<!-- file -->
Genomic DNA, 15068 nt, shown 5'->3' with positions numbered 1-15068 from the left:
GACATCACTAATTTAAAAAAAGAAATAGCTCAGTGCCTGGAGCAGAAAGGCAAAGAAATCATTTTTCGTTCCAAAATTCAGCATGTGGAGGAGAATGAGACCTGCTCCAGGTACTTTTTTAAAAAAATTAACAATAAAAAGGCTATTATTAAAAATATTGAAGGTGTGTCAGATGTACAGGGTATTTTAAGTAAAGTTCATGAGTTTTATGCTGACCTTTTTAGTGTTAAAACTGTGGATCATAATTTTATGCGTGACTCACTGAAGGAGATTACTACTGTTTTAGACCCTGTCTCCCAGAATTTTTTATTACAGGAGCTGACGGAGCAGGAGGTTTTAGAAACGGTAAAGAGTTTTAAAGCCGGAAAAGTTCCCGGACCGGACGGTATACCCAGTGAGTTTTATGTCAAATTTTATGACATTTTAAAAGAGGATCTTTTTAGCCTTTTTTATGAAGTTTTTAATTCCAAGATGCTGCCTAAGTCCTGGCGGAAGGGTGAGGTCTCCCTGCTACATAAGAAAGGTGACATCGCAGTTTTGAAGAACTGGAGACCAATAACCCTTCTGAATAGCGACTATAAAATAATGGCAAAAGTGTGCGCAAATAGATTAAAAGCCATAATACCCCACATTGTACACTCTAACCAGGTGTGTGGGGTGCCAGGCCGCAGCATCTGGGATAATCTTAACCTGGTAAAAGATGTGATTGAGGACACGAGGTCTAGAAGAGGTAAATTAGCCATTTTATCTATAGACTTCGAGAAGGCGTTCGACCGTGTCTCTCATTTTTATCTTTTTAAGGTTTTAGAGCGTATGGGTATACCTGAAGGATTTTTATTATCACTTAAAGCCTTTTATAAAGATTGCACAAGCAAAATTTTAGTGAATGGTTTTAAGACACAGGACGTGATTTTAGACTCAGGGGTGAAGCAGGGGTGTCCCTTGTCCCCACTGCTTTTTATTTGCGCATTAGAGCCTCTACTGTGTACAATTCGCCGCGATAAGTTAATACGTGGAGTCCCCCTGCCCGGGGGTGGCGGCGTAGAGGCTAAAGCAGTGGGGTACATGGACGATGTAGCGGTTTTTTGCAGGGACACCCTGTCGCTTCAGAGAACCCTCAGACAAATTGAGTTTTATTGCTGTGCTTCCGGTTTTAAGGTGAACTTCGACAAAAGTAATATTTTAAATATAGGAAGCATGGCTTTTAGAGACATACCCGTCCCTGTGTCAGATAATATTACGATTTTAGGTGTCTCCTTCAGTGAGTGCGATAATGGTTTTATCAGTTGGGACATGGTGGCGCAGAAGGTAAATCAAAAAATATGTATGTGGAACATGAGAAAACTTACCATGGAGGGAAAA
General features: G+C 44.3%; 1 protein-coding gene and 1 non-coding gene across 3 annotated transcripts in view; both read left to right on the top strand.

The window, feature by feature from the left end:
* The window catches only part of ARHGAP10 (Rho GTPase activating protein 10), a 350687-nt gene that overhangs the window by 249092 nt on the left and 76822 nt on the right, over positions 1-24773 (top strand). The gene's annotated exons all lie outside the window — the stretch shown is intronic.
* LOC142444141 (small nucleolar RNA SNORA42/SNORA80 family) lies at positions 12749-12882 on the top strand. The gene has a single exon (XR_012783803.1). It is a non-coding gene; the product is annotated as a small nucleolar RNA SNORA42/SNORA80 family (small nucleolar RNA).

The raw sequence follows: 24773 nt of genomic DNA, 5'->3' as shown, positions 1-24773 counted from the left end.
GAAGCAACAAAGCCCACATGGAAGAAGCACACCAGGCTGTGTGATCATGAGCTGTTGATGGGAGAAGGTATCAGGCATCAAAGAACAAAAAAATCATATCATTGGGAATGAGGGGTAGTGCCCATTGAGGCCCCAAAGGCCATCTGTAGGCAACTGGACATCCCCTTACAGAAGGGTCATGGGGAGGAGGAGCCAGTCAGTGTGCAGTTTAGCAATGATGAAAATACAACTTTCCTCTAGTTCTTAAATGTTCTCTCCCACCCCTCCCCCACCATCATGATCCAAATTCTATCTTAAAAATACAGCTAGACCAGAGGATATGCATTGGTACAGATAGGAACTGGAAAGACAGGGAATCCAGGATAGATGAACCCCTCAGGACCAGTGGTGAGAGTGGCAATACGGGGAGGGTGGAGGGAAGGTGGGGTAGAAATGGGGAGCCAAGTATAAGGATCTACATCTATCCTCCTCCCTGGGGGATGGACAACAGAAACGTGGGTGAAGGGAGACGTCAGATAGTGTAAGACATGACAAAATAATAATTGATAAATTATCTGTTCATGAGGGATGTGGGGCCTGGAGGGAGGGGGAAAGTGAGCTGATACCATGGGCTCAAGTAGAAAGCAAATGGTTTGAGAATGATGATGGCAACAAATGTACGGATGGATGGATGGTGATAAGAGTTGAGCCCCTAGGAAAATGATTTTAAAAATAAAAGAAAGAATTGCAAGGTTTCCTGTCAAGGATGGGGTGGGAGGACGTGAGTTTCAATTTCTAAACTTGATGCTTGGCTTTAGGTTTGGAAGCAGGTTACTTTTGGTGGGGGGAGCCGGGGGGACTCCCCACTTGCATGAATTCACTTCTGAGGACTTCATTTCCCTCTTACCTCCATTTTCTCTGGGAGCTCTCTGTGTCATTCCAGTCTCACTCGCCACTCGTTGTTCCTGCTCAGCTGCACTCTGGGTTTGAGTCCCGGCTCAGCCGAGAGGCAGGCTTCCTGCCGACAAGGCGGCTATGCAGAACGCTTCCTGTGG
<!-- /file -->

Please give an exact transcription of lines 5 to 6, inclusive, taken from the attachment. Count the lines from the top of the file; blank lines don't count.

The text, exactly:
* The window catches only part of ARHGAP10 (Rho GTPase activating protein 10), a 350687-nt gene that overhangs the window by 249092 nt on the left and 76822 nt on the right, over positions 1-24773 (top strand). The gene's annotated exons all lie outside the window — the stretch shown is intronic.
* LOC142444141 (small nucleolar RNA SNORA42/SNORA80 family) lies at positions 12749-12882 on the top strand. The gene has a single exon (XR_012783803.1). It is a non-coding gene; the product is annotated as a small nucleolar RNA SNORA42/SNORA80 family (small nucleolar RNA).